FIGURE 2 is a fragmentary, schematic, sectional view of a rocket motor containing an end burning propellant grain of the present invention;

FIGURE 3 is a fragmentary, schematic, sectional view of a rocket motor containing another end burning propellant grain of the present invention, said grain having a truncated ignition surface;

FIGURE 4 is a fragmentary, schematic, sectional view of a rocket motor containing another end burning propellant grain of the present invention;

FIGURE 5 is a sectional view of an. internal burning, segmented propellant grain of the present invention;

FIGURE 6 is a perspective view of a segment of another internal burning, segmented propellant grain of the present invention, showing the honeycomb core pieces comprising the segment in staggered relationship; and

FIGURE 7 is an end view of still another internal burning, segmented propellant grain of the present invention.

FIGURE 2 shows a rocket motor 10 with a forward or head end 12, a generally cylindrical combustion chamber, or case, 14, and an exhaust nozzle 16. Case 14 contains an end burning solid propellant grain 18 of the present invention. Grain 18 may be ignited at the aft end by any conventional means, such as an electrically-actuated squib 20, and produces combustion gases which are discharged through nozzle 16 to propel the motor forward in well known manner.

Grain 18 is prepared for loading into motor machining a honeycomb core 22, preferably aluminum, into cylindrical shape with the cell walls, or ribbons 24, running in the direction of burning and with the cells being expanded or fully expanded depending on whether propellant 26 is a soft cure material or an uncured material. Propellant 26 is cast into the cells under vacuum and then cured. A combustion inhibiting liner 28 is then applied on the cylindrical and head end surfaces and cured. Such a liner may be comprised of multiple coats of any suitable combustion inhibitor such as one containing 30% by weight epoxy adhesive, 68% polyamid, and 2% carbon black. The aft, or ignition, surface is cleaned of all propellant 26, and the exposed cell walls and dog ears 29 are coated with a suitable igniter composition 30, such as one containing parts by weight magnesium powder, 25 parts p0- tassium perchlorate, 15 parts barium nitrate, and 5 parts polyisobutylene binder in a volatile vehicle such as petroleum ether. The grain thus prepared is then loaded into the motor as a free-standing structure, with the cell axis perpendicular to the thrust axis.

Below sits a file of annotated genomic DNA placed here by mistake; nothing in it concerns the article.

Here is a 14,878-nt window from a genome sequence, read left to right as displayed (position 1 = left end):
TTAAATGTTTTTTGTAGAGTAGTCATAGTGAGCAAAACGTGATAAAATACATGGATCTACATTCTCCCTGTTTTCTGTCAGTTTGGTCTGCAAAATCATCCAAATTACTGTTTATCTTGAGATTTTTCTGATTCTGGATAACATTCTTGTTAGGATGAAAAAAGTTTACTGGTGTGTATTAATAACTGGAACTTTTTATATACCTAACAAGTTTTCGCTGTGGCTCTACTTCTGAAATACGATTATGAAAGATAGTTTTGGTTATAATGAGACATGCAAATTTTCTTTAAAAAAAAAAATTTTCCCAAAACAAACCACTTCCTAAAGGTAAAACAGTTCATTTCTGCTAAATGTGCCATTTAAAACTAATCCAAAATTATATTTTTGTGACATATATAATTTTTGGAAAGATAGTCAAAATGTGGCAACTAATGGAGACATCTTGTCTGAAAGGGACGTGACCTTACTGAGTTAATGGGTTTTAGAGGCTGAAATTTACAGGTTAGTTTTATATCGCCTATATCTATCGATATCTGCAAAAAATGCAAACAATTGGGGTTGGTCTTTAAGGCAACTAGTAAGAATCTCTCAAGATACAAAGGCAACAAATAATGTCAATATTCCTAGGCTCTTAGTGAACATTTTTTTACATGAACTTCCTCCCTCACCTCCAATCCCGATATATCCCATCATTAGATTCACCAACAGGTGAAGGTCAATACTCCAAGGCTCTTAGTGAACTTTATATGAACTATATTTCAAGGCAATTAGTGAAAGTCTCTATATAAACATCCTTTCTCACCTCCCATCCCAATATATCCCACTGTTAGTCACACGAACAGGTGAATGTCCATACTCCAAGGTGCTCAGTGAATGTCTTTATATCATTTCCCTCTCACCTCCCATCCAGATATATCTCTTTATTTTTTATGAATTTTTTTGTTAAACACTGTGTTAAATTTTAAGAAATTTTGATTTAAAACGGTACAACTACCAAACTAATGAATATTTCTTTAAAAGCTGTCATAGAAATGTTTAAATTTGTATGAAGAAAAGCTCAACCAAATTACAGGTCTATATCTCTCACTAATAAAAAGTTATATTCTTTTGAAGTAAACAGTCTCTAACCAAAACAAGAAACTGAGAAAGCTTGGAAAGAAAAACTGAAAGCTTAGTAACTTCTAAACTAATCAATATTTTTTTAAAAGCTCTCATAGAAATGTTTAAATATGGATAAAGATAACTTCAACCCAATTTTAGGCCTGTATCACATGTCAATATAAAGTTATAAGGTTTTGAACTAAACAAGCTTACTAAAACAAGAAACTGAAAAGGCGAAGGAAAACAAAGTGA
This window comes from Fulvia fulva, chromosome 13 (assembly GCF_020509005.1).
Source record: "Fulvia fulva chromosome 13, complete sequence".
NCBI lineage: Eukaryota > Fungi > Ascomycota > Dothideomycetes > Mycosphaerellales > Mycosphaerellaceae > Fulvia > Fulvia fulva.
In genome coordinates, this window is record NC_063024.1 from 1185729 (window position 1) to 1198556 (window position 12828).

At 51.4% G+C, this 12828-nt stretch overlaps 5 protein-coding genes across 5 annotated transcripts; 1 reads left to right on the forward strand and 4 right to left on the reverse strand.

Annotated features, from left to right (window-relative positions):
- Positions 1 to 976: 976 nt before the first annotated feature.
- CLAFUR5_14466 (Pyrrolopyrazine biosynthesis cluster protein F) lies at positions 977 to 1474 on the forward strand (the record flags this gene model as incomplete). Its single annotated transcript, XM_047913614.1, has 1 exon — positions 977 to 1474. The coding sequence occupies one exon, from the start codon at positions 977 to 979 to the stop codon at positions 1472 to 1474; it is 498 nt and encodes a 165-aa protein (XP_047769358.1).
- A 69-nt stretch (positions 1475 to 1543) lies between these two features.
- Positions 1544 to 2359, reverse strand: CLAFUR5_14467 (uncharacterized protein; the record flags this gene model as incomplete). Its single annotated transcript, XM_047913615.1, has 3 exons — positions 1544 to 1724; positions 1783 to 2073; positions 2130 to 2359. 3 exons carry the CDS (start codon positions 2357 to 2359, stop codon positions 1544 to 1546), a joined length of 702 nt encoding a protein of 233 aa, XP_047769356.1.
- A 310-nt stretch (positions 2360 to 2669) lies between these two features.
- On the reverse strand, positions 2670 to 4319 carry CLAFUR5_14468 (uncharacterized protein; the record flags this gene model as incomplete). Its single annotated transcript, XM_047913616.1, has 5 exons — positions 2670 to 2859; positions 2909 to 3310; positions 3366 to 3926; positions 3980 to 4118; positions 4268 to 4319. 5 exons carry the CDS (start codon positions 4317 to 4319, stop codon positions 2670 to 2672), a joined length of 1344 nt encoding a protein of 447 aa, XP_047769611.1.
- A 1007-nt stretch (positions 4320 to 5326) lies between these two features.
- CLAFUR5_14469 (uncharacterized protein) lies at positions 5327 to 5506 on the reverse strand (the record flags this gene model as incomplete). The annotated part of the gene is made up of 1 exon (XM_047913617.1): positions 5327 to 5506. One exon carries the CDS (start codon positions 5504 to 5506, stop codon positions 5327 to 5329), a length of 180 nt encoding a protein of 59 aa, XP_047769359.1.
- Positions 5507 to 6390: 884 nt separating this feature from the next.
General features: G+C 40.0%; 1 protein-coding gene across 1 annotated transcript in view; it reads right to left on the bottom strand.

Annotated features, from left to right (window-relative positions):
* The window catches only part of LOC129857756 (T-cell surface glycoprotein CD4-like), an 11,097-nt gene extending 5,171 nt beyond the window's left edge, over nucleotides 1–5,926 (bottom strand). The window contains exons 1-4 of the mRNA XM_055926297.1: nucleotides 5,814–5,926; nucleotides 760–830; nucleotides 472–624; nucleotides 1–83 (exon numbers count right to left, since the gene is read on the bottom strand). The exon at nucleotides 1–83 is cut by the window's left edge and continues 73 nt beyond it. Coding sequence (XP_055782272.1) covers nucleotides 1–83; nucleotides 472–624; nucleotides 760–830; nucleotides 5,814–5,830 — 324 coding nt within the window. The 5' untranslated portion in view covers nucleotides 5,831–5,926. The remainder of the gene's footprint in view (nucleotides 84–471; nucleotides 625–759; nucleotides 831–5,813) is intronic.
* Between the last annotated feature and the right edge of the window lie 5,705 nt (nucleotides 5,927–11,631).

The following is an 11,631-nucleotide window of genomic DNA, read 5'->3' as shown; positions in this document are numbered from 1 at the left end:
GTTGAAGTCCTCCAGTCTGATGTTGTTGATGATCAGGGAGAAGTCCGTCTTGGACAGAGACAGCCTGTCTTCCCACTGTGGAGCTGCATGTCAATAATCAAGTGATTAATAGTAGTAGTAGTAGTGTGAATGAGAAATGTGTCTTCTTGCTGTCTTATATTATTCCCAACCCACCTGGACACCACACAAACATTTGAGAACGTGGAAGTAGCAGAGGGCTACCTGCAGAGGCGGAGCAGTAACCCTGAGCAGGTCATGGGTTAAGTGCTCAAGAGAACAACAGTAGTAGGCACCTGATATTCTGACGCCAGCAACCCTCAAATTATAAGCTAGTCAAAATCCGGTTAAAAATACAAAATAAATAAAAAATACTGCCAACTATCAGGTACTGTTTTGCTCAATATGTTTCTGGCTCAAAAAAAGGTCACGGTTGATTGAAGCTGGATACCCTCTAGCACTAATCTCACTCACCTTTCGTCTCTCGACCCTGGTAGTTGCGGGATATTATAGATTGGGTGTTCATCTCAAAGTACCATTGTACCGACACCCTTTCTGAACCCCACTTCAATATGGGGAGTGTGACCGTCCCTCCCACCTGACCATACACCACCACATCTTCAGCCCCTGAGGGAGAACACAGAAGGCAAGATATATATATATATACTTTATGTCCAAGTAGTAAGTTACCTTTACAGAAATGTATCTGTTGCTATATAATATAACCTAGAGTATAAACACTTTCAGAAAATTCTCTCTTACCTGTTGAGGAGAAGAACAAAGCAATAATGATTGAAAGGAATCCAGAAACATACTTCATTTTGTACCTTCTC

The free-standing grain may be fastened to the motor by any suitable means, such as that shown in FIGURE 2 Flange 25 is adapted to be held in clamped relationship 14 and the head end 12, the latter being screwed onto the case. As is known, the free standing structure allows for a gap 27 between the case and the grain. The gap permits small movements of the grain due to thermal expansion and contraction, thereby relieving any stresses which may be set up in the grain. The gap is pressurized with static gases when the motor is fired.

Aluminum alloy 5052 or some other alloy containing from about /2% to 5% magnesium is preferred for the honeycomb core because of the higher burning efliciencies obtained. Aluminum alloys without magnesium may also be used, but the burning efficiencies are lower. The burning efficiency is also dependent upon the thickness or gauge of the honeycomb foil material. Generally, as thin a gauge as possible, consistent with strength requirements, is selected, with gauges in the range of 0.9 to 2 mils being preferred.